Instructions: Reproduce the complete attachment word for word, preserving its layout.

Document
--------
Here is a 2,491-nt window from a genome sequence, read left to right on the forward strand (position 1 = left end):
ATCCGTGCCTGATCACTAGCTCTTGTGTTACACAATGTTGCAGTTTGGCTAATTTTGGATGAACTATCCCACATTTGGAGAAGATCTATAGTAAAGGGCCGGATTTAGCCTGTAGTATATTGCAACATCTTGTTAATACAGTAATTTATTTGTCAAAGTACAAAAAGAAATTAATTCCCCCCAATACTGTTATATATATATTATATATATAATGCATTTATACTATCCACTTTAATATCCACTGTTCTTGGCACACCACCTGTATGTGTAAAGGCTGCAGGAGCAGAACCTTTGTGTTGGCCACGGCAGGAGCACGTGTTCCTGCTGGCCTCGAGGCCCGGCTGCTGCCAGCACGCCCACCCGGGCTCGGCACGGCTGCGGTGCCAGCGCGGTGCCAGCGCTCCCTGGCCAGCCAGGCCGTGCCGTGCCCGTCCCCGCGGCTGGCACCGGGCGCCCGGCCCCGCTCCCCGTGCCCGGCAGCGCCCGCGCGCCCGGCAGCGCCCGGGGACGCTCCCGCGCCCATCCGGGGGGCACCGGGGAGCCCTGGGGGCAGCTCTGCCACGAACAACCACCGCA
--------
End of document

Here is a 2,491-nt window from a genome sequence, read left to right on the forward strand (position 1 = left end):
ATCCGTGCCTGATCACTAGCTCTTGTGTTACACAATGTTGCAGTTTGGCTAATTTTGGATGAACTATCCCACATTTGGAGAAGATCTATAGTAAAGGGCCGGATTTAGCCTGTAGTATATTGCAACATCTTGTTAATACAGTAATTTATTTGTCAAAGTACAAAAAGAAATTAATTCCCCCCAATACTGTTATATATATATTATATATATAATGCATTTATACTATCCACTTTAATATCCACTGTTCTTGGCACACCACCTGTATGTGTAAAGGCTGCAGGAGCAGAACCTTTGTGTTGGCCACGGCAGGAGCACGTGTTCCTGCTGGCCTCGAGGCCCGGCTGCTGCCAGCACGCCCACCCGGGCTCGGCACGGCTGCGGTGCCAGCGCGGTGCCAGCGCTCCCTGGCCAGCCAGGCCGTGCCGTGCCCGTCCCCGCGGCTGGCACCGGGCGCCCGGCCCCGCTCCCCGTGCCCGGCAGCGCCCGCGCGCCCGGCAGCGCCCGGGGACGCTCCCGCGCCCATCCGGGGGGCACCGGGGAGCCCTGGGGGCAGCTCTGCCACGAACAACCACCGCA